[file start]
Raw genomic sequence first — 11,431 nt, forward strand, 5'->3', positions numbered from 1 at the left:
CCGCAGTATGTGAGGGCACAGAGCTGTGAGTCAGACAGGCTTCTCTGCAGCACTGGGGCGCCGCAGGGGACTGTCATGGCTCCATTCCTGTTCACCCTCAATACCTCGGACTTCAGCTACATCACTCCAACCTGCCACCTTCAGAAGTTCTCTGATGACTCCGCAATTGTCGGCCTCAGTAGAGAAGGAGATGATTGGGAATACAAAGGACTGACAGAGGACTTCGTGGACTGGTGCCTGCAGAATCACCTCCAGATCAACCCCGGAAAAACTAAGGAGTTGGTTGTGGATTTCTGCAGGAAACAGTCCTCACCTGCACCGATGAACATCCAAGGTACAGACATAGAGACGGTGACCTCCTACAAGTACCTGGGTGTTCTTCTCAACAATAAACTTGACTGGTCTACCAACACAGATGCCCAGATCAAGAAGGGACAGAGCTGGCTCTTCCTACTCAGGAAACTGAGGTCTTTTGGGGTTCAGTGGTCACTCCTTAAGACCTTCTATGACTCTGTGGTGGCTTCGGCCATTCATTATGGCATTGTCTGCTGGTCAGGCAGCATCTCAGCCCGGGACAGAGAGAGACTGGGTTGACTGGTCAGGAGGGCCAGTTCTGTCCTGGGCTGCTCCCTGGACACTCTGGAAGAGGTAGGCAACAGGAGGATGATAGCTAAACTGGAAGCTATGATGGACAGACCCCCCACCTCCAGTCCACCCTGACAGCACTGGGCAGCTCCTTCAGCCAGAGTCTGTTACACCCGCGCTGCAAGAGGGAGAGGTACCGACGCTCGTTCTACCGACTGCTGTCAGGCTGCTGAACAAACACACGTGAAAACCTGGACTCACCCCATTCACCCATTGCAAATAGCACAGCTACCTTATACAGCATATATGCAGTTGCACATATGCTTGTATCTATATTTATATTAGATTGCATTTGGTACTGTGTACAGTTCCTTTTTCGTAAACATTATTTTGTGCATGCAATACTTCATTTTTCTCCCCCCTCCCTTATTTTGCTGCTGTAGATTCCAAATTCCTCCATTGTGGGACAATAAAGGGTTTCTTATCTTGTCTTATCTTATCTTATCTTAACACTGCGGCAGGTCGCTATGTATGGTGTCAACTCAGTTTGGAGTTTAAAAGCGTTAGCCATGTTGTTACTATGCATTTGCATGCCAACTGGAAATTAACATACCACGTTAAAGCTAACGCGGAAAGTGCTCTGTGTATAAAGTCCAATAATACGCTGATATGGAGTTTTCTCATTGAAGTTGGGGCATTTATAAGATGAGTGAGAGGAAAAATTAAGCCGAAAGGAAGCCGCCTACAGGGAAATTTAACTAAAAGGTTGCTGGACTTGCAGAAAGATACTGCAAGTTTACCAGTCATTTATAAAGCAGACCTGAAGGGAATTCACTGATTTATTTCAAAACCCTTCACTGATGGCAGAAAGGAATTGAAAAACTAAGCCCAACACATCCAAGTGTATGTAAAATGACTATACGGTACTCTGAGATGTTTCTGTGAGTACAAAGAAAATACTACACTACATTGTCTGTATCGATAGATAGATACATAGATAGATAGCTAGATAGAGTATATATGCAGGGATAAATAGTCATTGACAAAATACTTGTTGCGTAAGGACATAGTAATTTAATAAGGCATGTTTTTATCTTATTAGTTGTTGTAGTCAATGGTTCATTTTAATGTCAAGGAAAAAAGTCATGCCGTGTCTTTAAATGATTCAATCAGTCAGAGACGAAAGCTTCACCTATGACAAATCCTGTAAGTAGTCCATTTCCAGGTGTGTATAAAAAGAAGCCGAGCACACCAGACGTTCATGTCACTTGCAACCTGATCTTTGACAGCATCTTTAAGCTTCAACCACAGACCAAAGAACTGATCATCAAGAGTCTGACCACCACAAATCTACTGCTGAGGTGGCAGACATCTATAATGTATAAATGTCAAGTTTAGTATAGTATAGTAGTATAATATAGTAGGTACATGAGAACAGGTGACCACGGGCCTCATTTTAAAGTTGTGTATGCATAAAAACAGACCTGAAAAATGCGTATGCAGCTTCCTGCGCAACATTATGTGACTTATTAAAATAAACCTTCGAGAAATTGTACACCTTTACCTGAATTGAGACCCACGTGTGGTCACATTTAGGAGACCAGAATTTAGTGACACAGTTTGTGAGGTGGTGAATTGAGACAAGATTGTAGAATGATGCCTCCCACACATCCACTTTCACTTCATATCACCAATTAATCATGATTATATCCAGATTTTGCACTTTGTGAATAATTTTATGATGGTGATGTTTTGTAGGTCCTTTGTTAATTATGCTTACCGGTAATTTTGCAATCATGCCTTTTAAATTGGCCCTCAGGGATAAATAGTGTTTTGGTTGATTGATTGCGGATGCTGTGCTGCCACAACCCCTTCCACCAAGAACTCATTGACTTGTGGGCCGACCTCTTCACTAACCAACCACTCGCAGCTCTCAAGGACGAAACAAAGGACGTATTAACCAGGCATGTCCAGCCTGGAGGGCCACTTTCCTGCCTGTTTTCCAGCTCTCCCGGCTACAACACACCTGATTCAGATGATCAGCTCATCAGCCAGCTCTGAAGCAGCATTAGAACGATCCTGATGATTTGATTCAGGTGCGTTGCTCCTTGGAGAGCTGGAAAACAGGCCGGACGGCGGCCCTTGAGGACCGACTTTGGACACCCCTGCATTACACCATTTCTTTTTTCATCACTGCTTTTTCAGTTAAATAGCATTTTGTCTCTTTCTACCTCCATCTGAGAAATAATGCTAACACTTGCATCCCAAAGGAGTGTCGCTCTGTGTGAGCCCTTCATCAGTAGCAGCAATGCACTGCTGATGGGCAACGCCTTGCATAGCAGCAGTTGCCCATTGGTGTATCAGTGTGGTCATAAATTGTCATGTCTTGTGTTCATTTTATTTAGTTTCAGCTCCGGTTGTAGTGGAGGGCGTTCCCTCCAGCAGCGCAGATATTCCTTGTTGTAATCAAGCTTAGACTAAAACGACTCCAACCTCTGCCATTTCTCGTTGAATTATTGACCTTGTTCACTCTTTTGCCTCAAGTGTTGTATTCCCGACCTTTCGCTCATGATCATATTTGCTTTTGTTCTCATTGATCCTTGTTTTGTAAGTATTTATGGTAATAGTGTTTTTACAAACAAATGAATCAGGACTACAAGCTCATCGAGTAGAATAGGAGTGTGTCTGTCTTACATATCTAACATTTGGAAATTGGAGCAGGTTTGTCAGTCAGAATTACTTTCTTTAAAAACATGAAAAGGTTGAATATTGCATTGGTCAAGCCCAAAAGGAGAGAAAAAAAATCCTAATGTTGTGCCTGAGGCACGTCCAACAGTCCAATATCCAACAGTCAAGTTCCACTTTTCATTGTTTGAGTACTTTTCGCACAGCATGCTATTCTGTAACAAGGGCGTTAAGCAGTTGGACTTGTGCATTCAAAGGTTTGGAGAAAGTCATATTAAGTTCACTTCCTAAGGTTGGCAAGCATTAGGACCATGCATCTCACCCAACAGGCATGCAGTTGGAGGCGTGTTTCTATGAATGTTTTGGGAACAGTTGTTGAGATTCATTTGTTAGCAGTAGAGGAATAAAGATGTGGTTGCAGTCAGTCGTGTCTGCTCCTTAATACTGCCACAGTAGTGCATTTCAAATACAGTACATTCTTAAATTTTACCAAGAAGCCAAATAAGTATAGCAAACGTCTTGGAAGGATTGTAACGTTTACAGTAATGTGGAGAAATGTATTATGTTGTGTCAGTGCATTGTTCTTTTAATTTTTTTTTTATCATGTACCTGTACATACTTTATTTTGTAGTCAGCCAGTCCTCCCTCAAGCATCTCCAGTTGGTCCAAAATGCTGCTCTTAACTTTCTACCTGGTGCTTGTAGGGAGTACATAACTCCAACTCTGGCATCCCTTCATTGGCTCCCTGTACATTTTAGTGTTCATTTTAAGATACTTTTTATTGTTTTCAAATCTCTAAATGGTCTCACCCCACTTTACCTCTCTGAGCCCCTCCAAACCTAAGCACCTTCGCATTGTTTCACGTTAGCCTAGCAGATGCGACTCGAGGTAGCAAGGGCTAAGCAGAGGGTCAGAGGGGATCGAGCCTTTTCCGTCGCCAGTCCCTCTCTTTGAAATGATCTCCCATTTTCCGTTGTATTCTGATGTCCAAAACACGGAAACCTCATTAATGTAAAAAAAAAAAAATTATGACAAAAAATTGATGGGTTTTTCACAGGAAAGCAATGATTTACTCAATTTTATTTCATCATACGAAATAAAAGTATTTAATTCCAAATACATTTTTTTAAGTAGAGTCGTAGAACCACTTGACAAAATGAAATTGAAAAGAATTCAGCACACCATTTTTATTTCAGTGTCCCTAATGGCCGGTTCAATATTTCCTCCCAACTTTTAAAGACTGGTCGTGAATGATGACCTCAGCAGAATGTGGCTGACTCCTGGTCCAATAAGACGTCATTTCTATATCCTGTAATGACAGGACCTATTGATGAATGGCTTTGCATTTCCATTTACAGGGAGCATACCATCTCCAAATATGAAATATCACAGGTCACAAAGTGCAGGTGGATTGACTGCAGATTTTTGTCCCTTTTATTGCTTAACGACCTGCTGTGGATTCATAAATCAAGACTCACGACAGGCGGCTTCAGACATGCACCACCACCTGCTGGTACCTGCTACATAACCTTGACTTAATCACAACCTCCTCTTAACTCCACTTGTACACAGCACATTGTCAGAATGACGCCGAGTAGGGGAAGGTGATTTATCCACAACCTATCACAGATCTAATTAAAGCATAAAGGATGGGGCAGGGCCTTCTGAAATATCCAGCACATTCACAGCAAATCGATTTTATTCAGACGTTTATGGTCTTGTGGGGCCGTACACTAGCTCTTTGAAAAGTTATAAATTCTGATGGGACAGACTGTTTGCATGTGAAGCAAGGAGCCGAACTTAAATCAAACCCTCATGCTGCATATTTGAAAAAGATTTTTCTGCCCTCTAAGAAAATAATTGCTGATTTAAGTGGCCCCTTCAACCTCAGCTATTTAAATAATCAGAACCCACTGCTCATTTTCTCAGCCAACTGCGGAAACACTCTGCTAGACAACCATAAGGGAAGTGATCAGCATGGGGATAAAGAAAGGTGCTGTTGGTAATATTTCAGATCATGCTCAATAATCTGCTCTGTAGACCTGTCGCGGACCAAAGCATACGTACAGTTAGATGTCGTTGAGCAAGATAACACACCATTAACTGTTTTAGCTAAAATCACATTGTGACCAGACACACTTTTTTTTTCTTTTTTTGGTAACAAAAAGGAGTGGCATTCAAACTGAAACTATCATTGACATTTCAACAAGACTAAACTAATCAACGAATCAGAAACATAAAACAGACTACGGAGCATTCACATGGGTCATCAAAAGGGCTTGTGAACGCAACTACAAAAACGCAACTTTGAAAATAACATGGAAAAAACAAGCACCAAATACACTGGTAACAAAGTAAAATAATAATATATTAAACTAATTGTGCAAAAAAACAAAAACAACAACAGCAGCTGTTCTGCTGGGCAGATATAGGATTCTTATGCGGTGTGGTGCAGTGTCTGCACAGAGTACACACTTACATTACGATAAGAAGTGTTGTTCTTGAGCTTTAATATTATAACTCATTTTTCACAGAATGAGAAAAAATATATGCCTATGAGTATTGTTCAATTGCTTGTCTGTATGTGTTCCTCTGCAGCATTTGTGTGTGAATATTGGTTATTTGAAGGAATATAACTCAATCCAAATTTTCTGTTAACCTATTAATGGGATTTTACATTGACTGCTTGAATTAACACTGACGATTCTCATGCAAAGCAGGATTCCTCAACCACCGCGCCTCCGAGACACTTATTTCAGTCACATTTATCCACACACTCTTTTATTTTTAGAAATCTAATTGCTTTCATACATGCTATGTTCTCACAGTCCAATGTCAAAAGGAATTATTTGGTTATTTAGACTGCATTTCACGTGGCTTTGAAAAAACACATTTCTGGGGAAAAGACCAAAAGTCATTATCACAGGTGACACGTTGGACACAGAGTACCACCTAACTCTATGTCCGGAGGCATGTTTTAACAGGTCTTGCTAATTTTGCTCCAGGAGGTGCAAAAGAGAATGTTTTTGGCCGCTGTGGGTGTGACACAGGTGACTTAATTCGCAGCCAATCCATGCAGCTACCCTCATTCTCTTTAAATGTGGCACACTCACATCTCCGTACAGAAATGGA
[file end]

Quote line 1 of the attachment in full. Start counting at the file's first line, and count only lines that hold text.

Raw genomic sequence first — 11,431 nt, forward strand, 5'->3', positions numbered from 1 at the left: